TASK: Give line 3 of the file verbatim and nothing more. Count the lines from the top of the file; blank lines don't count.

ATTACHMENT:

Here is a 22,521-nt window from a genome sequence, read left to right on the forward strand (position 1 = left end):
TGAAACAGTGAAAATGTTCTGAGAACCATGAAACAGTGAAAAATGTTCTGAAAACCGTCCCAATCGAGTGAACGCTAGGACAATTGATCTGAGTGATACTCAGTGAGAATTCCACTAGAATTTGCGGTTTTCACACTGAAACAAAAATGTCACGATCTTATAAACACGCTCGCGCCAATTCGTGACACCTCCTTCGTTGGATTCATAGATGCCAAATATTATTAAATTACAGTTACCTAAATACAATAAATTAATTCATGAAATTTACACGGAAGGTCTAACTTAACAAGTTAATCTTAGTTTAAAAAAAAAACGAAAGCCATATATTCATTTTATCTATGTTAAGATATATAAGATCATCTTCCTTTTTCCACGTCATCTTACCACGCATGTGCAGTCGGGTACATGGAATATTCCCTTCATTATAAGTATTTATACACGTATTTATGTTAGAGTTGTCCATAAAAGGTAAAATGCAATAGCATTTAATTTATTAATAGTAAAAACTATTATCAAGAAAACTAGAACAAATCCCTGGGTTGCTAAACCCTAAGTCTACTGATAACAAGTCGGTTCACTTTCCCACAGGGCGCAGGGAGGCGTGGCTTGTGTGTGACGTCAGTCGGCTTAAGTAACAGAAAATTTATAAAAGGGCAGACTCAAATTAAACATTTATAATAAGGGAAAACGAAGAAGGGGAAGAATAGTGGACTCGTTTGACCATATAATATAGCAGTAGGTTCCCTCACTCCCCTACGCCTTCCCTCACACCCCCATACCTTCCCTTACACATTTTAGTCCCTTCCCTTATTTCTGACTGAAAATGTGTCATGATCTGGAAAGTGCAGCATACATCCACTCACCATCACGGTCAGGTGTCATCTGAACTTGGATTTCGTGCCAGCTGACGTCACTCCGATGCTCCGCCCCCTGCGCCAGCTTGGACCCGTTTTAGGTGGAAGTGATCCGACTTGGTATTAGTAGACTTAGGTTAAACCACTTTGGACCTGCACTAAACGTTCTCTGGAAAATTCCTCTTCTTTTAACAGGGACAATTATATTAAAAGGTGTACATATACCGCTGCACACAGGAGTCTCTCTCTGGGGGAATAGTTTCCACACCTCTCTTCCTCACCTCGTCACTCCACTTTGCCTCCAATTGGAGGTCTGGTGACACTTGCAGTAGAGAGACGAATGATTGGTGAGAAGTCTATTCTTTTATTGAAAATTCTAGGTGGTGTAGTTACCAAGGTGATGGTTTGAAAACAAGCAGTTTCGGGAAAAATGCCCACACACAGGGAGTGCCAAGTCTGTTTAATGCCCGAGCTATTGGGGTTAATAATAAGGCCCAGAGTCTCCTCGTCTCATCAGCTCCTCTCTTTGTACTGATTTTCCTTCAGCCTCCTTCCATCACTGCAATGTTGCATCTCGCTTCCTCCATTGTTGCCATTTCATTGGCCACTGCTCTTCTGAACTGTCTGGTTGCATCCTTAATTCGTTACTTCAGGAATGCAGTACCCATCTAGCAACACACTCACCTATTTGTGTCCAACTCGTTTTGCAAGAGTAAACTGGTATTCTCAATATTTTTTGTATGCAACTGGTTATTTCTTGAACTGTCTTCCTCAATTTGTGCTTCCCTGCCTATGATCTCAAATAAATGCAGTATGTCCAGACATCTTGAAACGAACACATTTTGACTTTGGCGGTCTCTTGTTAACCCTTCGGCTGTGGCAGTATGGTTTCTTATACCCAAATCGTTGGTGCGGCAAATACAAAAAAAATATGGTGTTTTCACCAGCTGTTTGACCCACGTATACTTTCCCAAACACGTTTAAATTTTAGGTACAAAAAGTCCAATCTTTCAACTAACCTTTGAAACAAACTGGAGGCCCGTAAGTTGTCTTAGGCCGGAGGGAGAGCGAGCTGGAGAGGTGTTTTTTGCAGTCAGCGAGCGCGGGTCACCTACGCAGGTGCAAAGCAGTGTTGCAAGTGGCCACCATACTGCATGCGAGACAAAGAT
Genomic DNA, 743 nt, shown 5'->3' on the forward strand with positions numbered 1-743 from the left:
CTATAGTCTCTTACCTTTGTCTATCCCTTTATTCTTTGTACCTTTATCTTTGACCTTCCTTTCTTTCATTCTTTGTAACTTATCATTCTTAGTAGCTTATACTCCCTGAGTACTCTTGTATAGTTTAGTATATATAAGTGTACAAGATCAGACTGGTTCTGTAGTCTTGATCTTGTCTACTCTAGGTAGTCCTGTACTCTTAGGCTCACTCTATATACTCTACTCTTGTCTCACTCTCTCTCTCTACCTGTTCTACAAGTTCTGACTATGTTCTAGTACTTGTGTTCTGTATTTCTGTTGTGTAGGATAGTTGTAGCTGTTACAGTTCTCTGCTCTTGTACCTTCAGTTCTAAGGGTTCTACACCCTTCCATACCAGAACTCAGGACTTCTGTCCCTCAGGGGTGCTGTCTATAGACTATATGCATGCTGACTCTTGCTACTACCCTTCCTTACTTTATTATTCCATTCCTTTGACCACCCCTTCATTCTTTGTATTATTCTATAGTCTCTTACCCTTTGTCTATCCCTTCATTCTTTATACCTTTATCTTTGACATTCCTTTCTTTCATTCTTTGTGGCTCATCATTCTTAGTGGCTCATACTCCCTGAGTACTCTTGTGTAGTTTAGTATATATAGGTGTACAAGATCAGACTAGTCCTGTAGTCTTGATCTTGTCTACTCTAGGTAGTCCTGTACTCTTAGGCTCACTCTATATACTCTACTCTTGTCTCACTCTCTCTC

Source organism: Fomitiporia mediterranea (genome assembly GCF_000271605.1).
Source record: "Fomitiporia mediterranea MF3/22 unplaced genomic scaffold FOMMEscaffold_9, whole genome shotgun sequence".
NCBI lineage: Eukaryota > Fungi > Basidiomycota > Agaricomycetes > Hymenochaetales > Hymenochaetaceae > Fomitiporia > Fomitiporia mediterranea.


Genomic DNA, 743 nt, shown 5'->3' on the forward strand with positions numbered 1-743 from the left: